Ms TIERNEY (Western Victoria) — I rise to make a contribution in respect of the Gordon Institute of TAFE and its annual report for 2006. As many members know, the Gordon institute is based in Geelong — in fact the institute is almost synonymous with the word ‘Geelong’. However, it now has campuses outside Geelong in Colac, Werribee and, of course, in Melbourne. I must say it was not until I was in Stawell last week and spoke to a wonderful woman named Val Findlay, a member of the ALP and a retired librarian, about her memories of growing up in Geelong, memories associated with the Gordon institute, that I was prompted to try to track the genesis of the Gordon Institute of TAFE. My search came up with some dramatic results that I think will be of interest to members, particularly those of us who have always taken the Gordon a little too casually, as it has always been there for us.
The Gordon opened its doors for the first time in 1887. It was brought about by the need for tradespeople to be trained up, and it operated as a night school for many years. At first it catered mainly for tradespeople and operated at night from a single-storey hall, but it developed into a proper institution. As I said, it now covers five campuses, offers 220 nationally recognised courses and has an annual student enrolment of 23 000. It is no surprise that the Gordon institute is synonymous with Geelong, because it has been part of Geelong for a very long time. It has maintained its relevance in terms of delivering skill training to the people of Geelong and surrounding areas for a great length of time.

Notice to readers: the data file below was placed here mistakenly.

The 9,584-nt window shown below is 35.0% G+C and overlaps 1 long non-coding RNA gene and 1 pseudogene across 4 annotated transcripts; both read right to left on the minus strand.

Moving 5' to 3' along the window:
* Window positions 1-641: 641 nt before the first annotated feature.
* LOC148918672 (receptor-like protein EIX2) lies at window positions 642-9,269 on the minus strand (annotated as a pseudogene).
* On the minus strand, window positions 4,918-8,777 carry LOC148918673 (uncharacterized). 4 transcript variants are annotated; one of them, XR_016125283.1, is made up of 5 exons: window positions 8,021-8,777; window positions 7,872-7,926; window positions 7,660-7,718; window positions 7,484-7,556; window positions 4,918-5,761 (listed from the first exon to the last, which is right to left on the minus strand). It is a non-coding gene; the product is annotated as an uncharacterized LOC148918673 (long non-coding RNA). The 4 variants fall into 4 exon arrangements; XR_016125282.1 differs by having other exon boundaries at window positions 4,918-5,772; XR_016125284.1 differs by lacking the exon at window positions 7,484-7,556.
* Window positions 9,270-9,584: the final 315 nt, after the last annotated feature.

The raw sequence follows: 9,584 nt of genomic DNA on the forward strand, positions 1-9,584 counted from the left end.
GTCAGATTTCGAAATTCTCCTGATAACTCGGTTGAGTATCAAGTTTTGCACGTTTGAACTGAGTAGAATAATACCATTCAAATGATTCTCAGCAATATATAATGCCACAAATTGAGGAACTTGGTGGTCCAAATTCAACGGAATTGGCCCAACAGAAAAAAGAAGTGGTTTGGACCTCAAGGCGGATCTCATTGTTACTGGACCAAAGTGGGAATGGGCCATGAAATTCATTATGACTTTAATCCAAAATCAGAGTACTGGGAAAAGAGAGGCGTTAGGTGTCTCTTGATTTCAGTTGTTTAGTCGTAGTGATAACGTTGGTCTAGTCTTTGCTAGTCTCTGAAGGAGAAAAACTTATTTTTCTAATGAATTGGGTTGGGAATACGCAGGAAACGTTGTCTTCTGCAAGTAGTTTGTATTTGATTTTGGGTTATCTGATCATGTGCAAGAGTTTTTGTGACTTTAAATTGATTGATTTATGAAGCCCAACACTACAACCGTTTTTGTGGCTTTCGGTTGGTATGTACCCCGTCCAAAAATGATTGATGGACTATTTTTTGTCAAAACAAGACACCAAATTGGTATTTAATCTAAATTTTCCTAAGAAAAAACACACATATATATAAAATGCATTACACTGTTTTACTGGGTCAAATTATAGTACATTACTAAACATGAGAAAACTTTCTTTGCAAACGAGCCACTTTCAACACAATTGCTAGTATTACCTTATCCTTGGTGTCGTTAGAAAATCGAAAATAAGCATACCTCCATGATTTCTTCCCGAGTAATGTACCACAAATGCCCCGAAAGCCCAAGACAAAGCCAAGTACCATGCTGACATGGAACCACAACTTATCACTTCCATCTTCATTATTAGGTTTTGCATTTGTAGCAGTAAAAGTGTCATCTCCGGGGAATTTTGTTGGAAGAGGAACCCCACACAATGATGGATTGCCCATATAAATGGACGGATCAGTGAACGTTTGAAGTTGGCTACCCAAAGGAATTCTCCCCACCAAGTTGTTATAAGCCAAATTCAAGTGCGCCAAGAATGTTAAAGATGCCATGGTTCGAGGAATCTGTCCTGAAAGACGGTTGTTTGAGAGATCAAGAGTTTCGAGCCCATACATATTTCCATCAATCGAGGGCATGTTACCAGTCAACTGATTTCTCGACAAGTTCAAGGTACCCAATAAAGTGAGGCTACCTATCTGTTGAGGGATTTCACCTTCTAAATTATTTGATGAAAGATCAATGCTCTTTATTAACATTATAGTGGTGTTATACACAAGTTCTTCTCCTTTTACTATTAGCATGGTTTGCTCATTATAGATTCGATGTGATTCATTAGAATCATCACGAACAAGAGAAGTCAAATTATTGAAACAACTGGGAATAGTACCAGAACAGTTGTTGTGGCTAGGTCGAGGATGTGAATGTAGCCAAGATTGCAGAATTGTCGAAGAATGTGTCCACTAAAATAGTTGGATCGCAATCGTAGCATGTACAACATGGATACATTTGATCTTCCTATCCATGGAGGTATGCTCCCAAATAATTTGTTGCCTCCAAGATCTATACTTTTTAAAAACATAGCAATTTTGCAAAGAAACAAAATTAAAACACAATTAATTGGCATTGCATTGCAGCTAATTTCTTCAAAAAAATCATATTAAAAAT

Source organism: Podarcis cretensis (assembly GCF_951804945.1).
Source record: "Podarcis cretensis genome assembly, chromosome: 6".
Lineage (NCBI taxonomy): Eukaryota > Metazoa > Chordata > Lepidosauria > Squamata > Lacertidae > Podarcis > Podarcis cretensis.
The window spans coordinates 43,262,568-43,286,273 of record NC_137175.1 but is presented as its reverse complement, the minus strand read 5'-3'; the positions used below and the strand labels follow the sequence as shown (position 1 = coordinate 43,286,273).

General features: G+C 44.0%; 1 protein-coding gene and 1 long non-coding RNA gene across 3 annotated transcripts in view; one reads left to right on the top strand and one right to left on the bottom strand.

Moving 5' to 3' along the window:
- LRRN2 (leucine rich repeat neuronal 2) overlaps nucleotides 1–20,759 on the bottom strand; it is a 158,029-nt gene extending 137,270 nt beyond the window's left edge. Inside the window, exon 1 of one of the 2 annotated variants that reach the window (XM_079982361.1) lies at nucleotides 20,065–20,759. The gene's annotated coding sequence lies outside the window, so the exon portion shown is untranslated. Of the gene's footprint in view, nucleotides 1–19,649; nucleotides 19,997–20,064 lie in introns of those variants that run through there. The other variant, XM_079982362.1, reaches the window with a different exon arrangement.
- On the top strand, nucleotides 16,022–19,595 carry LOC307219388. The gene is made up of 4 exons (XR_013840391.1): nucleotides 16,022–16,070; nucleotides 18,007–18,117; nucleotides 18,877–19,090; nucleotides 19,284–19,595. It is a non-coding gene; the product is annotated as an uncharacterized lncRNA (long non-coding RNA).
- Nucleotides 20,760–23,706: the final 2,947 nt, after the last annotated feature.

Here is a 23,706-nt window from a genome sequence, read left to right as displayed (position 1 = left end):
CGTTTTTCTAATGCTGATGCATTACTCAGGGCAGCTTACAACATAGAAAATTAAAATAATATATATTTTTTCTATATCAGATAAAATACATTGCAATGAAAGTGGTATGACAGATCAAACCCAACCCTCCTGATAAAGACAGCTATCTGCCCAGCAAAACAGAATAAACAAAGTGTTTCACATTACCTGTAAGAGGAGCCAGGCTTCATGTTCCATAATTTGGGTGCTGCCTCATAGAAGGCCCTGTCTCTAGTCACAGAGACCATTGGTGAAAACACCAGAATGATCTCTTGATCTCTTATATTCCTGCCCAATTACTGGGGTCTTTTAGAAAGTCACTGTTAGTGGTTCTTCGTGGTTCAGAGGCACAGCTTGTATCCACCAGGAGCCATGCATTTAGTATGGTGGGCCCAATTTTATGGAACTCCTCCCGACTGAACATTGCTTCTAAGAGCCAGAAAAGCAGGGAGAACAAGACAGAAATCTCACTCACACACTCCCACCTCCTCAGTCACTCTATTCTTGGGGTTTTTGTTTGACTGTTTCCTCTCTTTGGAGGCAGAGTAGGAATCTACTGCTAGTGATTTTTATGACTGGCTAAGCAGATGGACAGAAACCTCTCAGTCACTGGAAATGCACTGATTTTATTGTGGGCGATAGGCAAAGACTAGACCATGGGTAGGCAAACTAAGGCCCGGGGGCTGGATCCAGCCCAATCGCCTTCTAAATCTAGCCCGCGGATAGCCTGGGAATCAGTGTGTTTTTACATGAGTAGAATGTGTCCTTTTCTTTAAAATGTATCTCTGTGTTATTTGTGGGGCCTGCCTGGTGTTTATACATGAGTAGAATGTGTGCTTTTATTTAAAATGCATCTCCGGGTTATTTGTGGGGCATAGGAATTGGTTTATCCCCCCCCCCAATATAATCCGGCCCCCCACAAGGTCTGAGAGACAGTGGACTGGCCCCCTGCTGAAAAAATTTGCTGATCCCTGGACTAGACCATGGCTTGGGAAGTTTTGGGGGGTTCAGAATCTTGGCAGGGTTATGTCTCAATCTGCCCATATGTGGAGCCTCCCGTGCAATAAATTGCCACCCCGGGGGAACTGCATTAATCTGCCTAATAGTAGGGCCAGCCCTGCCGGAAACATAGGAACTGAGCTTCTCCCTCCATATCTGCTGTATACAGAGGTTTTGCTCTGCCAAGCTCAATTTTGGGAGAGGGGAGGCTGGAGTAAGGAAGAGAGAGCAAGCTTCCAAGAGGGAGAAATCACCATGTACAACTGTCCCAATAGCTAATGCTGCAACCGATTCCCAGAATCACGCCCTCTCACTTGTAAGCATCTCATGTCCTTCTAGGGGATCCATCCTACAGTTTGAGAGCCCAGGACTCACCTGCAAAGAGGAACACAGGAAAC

On a personal level I was pleasantly surprised to see that the president of the Gordon Institute Council is now Brian Williamson, who holds a very senior position in product development at Ford Geelong. I last saw him at the other side of the bargaining table.
I assure members that he is at the forefront of technological development.
Mr D. Davis — Did you win?
Ms TIERNEY — Yes, we did. With him around, we know that the Gordon is not just in good hands now but also for the future. The state government has also recognised this by contributing $9 million for the building and construction centre at the institute, which the Minister for Skills, Education Services and Employment in the other place opened just last month. It is a testament to and a great example of what government, TAFE institutes, business and local communities working together in partnership can do to meet the emerging needs of business and individuals. The Gordon Institute of TAFE has positioned itself well and will continue to be the home of and engine for producing skilled workers for Geelong and the surrounding areas. I very much look forward to being part of its ongoing development.